Dorothy Rungeling

Once billed as “Canada’s Flying Housewife“, she dared to challenge convention and secured a place in aviation history. From her base at the Welland Airport, she earned her pilot’s licence in 1949, followed by her commercial licence in 1951, instructor’s certification in 1953, her senior commercial pilot’s licence in 1954 and her Airline Transport Licence in 1958.  She was the first woman in Canada to hold the ATL.  In addition, she became the first Canadian woman to conduct a solo helicopter flight. Her life-long passion has been to promote the safety of flying when private aviation was still in its infancy and to interest women in learning to fly.  Now in her 100s, she remains active as a writer, having published two books in the last two years, and is an instructor of computer skills to senior citizens.

DOROTHY WETHERALD RUNGELING (Article written by Shirley Allen)

Dorothy Rungeling- one of the first 99s, East Canada Section Governors (photo: courtesy of The Dorothy Rungeling Collection)

Dorothy was one of Canada’s most illustrious women pilots in the early fifties. She served as Governor, East Canada Section  for two terms, yet very little mention can be found in the 99s International History books of this remarkable lady who opened many doors for women in aviation, particularly in the world of Air Racing.

Dorothy owned her own motorcycle. She was active in trap and skeet shooting, she also trained horses. She held both Canadian and American horse show judging licenses. Then she discovered flying! After her first white knuckled plane ride with her husband and 4 year-old son in 1948, she signed up at the Welland Flying Club and soloed in five and a half hours, obtaining her licence P-237 in August, 1949. Her husband, Charles, who was her greatest supporter, gave her a 2-place Luscombe Silvaire 8A (cost $2,500 new, in 1949) which she traded a year later for a 4-place Piper PA 20 to fly her first long distance flight to Cuba in 1950, in order to build hours.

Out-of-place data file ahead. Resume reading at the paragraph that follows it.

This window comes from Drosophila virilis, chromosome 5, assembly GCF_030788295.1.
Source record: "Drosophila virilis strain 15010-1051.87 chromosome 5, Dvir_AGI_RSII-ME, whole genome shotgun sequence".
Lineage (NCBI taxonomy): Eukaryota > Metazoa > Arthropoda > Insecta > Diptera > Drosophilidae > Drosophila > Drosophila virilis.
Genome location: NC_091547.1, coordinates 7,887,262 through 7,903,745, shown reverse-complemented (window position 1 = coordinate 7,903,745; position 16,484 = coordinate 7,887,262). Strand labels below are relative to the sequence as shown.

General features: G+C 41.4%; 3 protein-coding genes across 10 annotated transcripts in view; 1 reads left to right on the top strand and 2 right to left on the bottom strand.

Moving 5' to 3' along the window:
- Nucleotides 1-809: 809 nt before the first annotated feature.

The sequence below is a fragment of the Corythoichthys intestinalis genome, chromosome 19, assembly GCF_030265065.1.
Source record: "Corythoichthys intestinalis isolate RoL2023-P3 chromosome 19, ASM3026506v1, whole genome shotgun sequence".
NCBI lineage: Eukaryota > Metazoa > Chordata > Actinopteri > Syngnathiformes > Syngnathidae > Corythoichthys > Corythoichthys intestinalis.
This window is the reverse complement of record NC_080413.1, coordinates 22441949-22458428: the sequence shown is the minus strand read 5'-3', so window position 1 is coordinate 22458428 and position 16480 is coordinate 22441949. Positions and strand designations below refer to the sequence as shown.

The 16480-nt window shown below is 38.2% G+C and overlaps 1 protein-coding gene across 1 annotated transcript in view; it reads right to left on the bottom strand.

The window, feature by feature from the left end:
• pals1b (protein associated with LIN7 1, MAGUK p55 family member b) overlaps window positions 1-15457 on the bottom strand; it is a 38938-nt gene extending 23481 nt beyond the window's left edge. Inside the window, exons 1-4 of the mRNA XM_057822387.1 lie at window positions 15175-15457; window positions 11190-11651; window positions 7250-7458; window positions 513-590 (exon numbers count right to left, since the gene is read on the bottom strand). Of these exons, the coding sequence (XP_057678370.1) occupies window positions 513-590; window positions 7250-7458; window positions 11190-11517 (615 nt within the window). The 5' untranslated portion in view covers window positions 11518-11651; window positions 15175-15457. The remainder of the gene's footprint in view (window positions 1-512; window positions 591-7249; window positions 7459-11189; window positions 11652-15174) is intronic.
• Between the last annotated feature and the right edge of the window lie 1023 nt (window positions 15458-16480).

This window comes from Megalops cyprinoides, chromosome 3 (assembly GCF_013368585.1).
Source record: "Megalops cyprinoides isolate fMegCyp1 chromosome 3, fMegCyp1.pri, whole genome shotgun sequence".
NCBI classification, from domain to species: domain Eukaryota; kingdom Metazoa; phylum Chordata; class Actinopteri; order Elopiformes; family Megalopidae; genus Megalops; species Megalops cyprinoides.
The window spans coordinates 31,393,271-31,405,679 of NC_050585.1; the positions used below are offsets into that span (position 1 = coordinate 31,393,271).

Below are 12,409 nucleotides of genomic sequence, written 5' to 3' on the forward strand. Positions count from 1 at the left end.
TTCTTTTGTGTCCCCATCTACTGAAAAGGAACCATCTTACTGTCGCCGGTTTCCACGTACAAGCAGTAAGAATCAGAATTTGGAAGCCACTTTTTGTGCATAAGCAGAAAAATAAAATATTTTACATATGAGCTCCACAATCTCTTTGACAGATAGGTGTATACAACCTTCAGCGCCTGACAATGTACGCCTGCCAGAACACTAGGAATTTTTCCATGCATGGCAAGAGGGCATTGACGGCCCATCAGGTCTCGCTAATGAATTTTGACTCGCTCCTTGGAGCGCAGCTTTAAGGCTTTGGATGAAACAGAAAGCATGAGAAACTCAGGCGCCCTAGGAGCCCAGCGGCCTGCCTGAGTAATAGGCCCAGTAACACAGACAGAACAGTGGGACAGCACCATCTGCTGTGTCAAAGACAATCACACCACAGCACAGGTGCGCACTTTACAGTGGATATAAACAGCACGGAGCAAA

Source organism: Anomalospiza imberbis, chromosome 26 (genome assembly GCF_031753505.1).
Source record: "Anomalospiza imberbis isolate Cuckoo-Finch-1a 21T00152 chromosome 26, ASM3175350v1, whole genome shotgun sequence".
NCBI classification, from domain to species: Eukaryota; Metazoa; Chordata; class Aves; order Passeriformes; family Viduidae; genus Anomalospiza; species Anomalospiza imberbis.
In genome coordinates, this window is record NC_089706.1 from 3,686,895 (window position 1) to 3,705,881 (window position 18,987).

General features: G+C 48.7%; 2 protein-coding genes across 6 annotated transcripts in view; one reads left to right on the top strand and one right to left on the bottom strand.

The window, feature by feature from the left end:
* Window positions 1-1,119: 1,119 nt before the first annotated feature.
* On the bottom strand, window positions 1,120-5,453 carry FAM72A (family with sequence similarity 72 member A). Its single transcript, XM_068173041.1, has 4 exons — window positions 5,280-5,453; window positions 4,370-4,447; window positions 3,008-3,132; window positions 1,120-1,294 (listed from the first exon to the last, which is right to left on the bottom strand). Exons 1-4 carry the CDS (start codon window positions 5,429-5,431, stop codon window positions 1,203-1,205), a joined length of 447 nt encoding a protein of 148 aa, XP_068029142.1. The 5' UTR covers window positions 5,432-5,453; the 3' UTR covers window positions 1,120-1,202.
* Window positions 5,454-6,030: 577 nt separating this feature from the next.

There was no stopping her now, she got her Commercial Licence in 1951 and flew her first International Air Race, the Angel Derby, from Orlando, Fla. to Windsor, Ontario. Dorothy flew with many well-known Canadian women pilots – Lorna deBlicquy, Felicity McKendry and others. (The only other Canadian entry in the 1951 Angel Derby was Margaret Carson who won this race, with Betty McCanse as her Co-Pilot.) In 1952, Dorothy placed 2nd out of 25 entries, flying another Air Race from St. Augustine, Fla. To Welland, Ontario. She was involved in getting this and other International Races to come to Welland.

In 1953 Dorothy got her Instructor’s Rating and flew her Piper Pacer solo to win the Governor General’s Cup A 26-mile closed course around 5 pylons off shore at the National Air Show in Toronto. (There were 10 entries, she was the only woman pilot.)

She chaired all International Air Races which either started or finished in Canada – there were five.

Right, Dorothy, winner of the 1953 and 1956 Governor General’s Cup (photo, courtesy of S. Allen Collection)

Left, Dorothy Rungeling, Lorna deBlicquy, Betty McCanse and Marg Carson, in front of Dorothy’s Piper Pacer, on the way to the 1953 Angel Derby (from Florida to Windsor) (photo, courtesy of Dorothy Rungeling Collection)

In the 1950s as a Flt Lieutenant, she taught aviation to the Girl Guides.